Final review: 4/5. And thanks to the Hayes code which stipulates that murderers aren’t allowed to get away with their crimes, Al is picked up at the end of the movie and brought to justice.

Up next: The Good, The Bad, and The Ugly

#203- Pinocchio

Quick recap: A wooden puppet comes alive and surprisingly doesn’t murder everyone in his sight.


Fun (?) fact: In the original novel, Pinocchio murders Jiminy Cricket with a mallet. He pops up later on with little explanation given.

I'm feeling very uncomfortable right now

I’m feeling very uncomfortable right now

My thoughts: I decided to share Pinocchio with my 6 year old one evening, because there’s no better way to bond than to threaten a child with horrifying consequences if he doesn’t behave. Afterwards, I asked what he thought about it.

Me: How many points would you give this movie, out of 5?

B: 5, because of the cat.

Me: What was your favorite part of Pinocchio?

B: The cat.

Me: What was the funniest part of the movie?

B: When Geppetto thought Pinocchio was dead! Oh, and the cat.

The interview was abruptly shut down after that and off to therapy my son went.

So, besides learning how creepy my kid can be, I actually enjoyed the movie somewhat. The moral about being good was a little heavy handed, but that’s what was to be expected back then. Kids these days don’t know how good they’ve got it, with their soft themes of friendship and working together. Back then, all kids had was, ‘your nose will grow long if you lie, you’ll turn into a jackass and everyone you know and love will be swallowed by a giant whale.’

One thing I had forgotten about Pinocchio was all of the music Disney used to do with their films. I kind of enjoyed it, although my kid seemed a little bored through some of the numbers. He might’ve just wanted the cat back, though.

Overall, the only thing that really bothered me was the relationship between Geppetto and Pinocchio. I know that he wanted a son, but he had really only known the puppet for a few hours before he started getting into trouble. Maybe I’m just a bad person, but I most likely wouldn’t risk my life for a wooden puppet that had caused me grief for most of its short life.

I much prefer Egg Yolkeo

I much prefer Egg Yolkeo

Final review: 4/5, and I agree that the cat made the movie

Up next: Sunrise

#188- White Heat

Quick recap: A gangster with mommy issues gets outgangstered. Totally a thing. Look it up.

Nothing weird going on here!

Nothing weird going on here!

Fun (?) fact: In between takes for White Heat, James Cagney liked to go up to co-star Edmond O’Brien and show him poetry he had written.

My thoughts:  Knowing that this was a gangster film, I was expecting violence but it being the 1940s, I wasn’t expecting anything super realistic. I was right in a way because the deaths were your typical ‘clutch the chest, fall over’ fare, but White Heat is pretty dark for its time. Many descriptions peg the main character Cody (not a very gangster name, tbh) as ‘psychopathic’ and ‘homicidal’ and that is very true. He doesn’t blink twice when offing someone and in some scenes, he seems to relish the torture he inflicts on his victims. It’s not that I wanted a gangster with a heart of gold, but I wasn’t expecting one so gangster-y.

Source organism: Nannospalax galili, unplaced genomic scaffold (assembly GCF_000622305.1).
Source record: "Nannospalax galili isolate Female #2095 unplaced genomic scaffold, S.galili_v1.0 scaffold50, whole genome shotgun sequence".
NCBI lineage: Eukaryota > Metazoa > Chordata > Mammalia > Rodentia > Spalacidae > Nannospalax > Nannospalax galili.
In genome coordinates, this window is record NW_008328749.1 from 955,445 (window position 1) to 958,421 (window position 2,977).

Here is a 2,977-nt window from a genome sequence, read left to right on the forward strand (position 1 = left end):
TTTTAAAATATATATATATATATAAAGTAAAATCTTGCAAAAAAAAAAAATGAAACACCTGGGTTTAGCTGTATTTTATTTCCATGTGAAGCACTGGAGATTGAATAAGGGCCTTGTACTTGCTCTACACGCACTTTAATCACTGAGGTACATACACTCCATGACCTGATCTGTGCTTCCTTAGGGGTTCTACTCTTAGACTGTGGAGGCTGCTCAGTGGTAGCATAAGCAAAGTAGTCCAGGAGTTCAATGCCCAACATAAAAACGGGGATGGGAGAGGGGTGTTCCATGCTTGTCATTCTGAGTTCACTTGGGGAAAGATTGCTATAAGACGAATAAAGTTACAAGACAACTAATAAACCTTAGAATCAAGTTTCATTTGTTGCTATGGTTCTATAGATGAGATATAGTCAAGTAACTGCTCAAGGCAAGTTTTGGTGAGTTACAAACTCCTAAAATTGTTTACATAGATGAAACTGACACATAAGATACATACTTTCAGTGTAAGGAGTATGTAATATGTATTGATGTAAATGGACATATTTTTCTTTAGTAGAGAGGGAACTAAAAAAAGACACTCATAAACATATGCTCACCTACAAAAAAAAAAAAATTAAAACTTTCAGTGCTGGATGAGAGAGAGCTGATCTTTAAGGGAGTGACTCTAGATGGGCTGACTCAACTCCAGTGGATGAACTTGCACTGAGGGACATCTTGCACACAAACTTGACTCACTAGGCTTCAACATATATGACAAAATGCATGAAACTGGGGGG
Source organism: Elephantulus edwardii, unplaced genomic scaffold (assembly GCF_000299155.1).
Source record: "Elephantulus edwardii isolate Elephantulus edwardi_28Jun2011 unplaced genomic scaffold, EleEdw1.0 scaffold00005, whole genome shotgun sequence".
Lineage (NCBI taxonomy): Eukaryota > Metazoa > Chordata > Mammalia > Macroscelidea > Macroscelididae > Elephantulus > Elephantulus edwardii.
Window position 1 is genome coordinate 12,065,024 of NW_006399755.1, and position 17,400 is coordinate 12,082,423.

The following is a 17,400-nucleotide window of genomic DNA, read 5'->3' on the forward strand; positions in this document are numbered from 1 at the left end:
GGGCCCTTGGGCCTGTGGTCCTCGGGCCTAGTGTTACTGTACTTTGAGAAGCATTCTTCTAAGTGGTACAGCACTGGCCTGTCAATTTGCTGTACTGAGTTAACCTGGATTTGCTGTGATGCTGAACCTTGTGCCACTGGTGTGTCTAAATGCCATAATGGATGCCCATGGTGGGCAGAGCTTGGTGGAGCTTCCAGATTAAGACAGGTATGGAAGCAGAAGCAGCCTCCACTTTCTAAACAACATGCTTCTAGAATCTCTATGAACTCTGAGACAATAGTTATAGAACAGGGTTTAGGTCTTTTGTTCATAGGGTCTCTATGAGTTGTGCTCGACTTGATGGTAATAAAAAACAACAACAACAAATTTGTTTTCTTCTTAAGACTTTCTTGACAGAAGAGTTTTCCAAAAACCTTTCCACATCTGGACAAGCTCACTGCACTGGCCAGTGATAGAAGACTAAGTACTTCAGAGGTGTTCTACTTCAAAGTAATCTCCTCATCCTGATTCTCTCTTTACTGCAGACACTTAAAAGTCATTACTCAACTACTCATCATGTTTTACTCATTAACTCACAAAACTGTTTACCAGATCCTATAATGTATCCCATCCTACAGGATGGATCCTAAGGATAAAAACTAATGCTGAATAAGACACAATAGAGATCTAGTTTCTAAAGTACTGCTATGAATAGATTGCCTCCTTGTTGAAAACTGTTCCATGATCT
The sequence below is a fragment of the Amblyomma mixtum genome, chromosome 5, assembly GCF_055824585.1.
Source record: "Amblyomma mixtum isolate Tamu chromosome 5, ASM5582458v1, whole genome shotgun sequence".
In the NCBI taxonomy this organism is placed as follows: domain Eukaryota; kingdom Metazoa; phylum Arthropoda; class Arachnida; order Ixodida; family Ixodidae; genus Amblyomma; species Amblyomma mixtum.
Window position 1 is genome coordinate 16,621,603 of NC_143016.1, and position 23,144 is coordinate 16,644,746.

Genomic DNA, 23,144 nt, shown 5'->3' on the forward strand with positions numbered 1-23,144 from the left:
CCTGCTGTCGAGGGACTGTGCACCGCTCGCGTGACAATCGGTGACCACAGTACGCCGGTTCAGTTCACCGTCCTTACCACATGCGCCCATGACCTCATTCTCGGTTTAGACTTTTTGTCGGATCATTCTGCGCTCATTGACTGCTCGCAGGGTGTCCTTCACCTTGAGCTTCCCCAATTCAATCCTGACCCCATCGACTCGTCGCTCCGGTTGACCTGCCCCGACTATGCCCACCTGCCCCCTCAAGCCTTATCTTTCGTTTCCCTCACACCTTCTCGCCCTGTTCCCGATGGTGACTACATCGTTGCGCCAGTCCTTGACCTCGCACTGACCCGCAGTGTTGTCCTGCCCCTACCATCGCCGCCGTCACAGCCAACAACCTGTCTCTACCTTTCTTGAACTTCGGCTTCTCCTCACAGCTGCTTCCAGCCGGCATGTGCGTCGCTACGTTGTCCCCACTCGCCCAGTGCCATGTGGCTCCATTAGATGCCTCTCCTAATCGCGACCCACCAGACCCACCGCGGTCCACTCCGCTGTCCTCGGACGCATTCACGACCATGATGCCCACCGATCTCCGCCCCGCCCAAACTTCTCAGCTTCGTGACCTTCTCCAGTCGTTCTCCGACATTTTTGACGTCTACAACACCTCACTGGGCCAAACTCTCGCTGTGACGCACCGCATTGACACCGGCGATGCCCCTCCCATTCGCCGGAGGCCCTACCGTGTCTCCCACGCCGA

As mentioned above, everything Cody does is for his mother. He runs the gang, but only gives orders that he knows she would approve of. I really liked her character because she didn’t put up with anything. In one scene, Cody is planning on giving himself up to police and when she is questioned later on, she plays the role perfectly of mom who doesn’t know anything, but will kick your ass if you keep asking. I had very little sympathy for Cody throughout the film, but what little I could muster was because of her and how true his love was. Plus, she left hiding to go buy the gangsters strawberries, so you can’t really hate someone who does that.

White Heat surprised me by how complicated it was, from both sides. The FBI obviously had no computers back then, but still managed to stay one up on the gang at all times. Cody, too, always thought ahead, like when he paid someone to rob a store many states away so that he could confess to it later on, thus providing an alibi for the much larger crime of a train robbery. In an effort to get Cody to admit his deception, the FBI plants one of their men as his cellmate to gain his trust. When Cody decides to break out, the FBI arranges a getaway car so that his relationship with agent Hank Fallon was still intact. And it’s not really a criticism of this film, but this constant life of being on the run made me wonder what the benefits of being a gangster really are. From the very beginning with the train robbery, everyone lives in constant fear of getting caught and must perform bigger heists to keep the money flowing in. I may just be lazy, but the lifestyle just seems like a lot of work. There were a few scenes of the gangsters counting their money, but besides buying high priced suits, what did they use it for? Being a gangster fit Cody because he was crazy, but I don’t know about the other ones.

Look, Ma, I'm on top of the world!

Look, Ma, I’m on top of the world!

Final review: 4/5

Up next: The Firemen’s Ball